By default, most Web sites allow anonymous access. That is, anyone with an Internet connection can come along and view the pages on your site. Users don't need to be authenticated or have their identity validated; they can access any files available on your server. Imagine that you run a site in which members have to pay a subscription fee to view the content perhaps an insider stock picking service. Without some form of security, anyone could view the pages where you post your expert stock tips. That would be horrible for your business why should users pay for access when they don't need to? Web security is designed to restrict access to certain files to only a certain group of users.
Let's say you work at a top-secret government agency. Anyone is allowed in the lobby of the building, but only people with the proper authorization can move past the lobby. Every time you need to open a door in the secret complex, you need to provide proper authorization again by submitting to a retinal scan.
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This process demonstrates the basics of a Web security transaction. The first step is authentication, which is the process of identifying the user who's requesting the information. The user is identified by his credentials, which can come in many forms (most commonly a username and password). Authentication ensures that a person is who he says he is. If the security system cannot identify the user based on his credentials, authentication fails and the unknown user is denied access. If the credentials are valid, the user is allowed into the system and is given a valid, known identity.
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Once a user is given an identity, the system determines which resources he has access to. This process is known as authorization. In the secret government-complex scenario, for example, you must be authorized to enter certain doors. The system authorizes you depending on the permissions assigned to your identity. You might be allowed through some doors but not others. On the Web, certain users may have access to certain files while other users have access to different ones.
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Finally, the last step is impersonation. Imagine the security system of the government building as the guardian of the complex. It has access to every room in the building and can open any door it chooses, easily bypassing the retinal scans. Now imagine that a clever spy breaks into the security system. That spy has access to every room, and the security system fails.
As an additional security measure, the designers of the security system added an impersonation feature. When a person tries to enter the building or access the computers, the guardian impersonates that person, thereby restricting its own access privileges. In other words, the guardian willingly gives up its own power so that hackers can't use it. It is similar to a general in the army taking a magical pill to make himself forget top-secret files, in case an enemy captures and interrogates him. This concept is a bit abstract, but it will make more sense as you apply it to ASP.NET pages. Figure 21.1 illustrates the process a user goes through to gain access to a secure resource.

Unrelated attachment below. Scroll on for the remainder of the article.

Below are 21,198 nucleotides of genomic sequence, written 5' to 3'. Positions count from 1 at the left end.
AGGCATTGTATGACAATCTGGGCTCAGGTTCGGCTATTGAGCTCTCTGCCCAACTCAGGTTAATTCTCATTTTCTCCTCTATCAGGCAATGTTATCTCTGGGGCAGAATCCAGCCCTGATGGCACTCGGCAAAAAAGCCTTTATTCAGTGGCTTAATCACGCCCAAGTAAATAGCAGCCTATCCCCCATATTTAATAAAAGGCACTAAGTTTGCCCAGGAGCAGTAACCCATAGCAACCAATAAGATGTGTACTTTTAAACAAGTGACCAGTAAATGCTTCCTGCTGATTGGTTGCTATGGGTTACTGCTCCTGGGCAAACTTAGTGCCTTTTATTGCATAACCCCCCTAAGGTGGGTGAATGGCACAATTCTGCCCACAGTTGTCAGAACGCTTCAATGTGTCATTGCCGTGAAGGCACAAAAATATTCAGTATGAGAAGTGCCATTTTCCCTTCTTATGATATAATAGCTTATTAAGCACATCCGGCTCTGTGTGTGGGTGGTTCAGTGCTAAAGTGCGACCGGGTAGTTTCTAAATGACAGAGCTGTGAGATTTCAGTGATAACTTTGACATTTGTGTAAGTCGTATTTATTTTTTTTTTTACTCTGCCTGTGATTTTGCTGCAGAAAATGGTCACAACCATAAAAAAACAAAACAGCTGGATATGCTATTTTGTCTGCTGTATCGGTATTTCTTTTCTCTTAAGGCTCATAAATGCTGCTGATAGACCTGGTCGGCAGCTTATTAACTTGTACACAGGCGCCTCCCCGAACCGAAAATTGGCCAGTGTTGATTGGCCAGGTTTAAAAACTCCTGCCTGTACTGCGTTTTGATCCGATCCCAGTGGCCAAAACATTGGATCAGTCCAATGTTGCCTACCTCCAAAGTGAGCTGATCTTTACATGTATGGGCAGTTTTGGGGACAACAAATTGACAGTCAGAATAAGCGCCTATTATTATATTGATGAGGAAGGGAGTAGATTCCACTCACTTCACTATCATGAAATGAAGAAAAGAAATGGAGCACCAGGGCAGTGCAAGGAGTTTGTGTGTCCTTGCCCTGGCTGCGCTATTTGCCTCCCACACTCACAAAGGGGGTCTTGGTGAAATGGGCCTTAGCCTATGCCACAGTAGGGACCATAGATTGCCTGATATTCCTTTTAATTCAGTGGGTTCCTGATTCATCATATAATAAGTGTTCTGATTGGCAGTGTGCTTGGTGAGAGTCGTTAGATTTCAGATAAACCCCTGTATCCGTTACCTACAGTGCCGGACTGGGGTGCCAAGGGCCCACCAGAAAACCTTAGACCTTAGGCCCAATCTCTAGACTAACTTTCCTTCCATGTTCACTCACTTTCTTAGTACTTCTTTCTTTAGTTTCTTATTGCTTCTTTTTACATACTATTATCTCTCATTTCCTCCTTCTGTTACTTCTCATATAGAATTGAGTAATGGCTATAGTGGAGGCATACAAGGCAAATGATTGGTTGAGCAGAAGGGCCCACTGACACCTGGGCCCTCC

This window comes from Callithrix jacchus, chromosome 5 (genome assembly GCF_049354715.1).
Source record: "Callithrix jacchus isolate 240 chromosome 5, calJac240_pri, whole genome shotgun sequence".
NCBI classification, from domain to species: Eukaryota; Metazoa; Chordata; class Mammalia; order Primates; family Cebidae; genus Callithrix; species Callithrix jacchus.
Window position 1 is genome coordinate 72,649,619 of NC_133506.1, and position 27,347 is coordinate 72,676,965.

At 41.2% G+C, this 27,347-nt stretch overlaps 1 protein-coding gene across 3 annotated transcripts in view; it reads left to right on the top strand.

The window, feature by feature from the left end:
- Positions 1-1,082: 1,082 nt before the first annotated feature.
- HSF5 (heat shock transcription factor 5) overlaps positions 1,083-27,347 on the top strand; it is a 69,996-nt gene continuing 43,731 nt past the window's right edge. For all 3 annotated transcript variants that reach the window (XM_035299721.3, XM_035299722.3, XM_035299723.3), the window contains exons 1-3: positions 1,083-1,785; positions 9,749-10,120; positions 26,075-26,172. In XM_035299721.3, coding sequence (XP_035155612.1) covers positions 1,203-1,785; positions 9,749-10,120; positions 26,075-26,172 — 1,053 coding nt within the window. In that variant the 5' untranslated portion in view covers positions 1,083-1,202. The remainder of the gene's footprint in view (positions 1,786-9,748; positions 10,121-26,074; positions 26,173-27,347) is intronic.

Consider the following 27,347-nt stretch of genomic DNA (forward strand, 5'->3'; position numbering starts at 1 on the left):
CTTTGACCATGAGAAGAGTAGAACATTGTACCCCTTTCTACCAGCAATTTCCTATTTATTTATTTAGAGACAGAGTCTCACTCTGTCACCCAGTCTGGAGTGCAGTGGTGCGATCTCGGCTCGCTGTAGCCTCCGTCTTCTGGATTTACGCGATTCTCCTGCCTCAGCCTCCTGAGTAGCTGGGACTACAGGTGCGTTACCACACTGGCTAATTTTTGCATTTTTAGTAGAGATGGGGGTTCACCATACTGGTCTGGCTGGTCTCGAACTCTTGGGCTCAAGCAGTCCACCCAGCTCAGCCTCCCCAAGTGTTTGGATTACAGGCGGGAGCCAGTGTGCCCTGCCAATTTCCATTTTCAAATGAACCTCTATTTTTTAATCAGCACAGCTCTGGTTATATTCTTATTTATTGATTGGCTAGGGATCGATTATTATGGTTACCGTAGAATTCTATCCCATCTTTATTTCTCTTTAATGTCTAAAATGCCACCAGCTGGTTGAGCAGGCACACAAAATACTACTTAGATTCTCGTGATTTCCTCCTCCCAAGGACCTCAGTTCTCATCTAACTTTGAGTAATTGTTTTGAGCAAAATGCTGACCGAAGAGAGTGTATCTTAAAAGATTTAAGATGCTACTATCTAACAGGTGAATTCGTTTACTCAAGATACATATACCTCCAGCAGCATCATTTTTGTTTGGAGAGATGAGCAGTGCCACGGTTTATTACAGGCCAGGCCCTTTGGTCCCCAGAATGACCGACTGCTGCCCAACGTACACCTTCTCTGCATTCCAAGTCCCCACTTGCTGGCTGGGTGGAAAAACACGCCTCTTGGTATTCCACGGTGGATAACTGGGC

Figure 21.1. The typical security protocol.
Essentially, security in ASP.NET is implemented with two different methods. You can authenticate and authorize credentials by comparing them to the operating system's identities (through IIS), or you can compare them to permissions in a data source (such as through web.config). The first method requires very little coding or modification to your ASP.NET pages, but it provides less control over authentication. The second, inversely, requires more coding, but gives more flexibility. We'll discuss these methods in the security sections later today.
Security in Windows
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The Windows operating system supports role-based security. A role defines a type of identity. For instance, if you're in charge of maintaining a computer system and installing hardware and software, you're in the administrator's role. If someone simply wants to type a term paper or browse the Internet, she's in the guest role (that is, a guest to the computer's resources). Roles define how much control someone has over the computer and which permissions are available.
Typically, roles have several identities associated with them. You could have several people maintaining your computer, which could mean that there are several administrators. Chances are that you're also in an administrative role. In Windows, these identities are known as users.
Let's take a look at the users available on your computer. In Windows 2000, select Start, Settings, Control Panel, Users and Passwords. You should see a window similar to Figure 21.2.
Figure 21.2. A list of users and groups in Windows.
In the User Name column, you see various users who can log on to your computer. There are probably a few in there that you didn't know about! The Group column lists the roles that each user belongs to.
One common and easy-to-implement security measure is simply to remove many of the users that you are not familiar with listed in Figure 21.2. Be careful not to eliminate your own identity or the system's, though!
Scroll down until you see the IUSR_MachineName user. This is the default identity that a client uses when it accesses your machine through its local Web server. It's an anonymous account, which means that no password is required to access your machine when using this identity. As such, the permissions granted to this identity are very minimal by default.
Note that you can't set any permissions here. You'll look at how to accomplish that later today in "Authorization."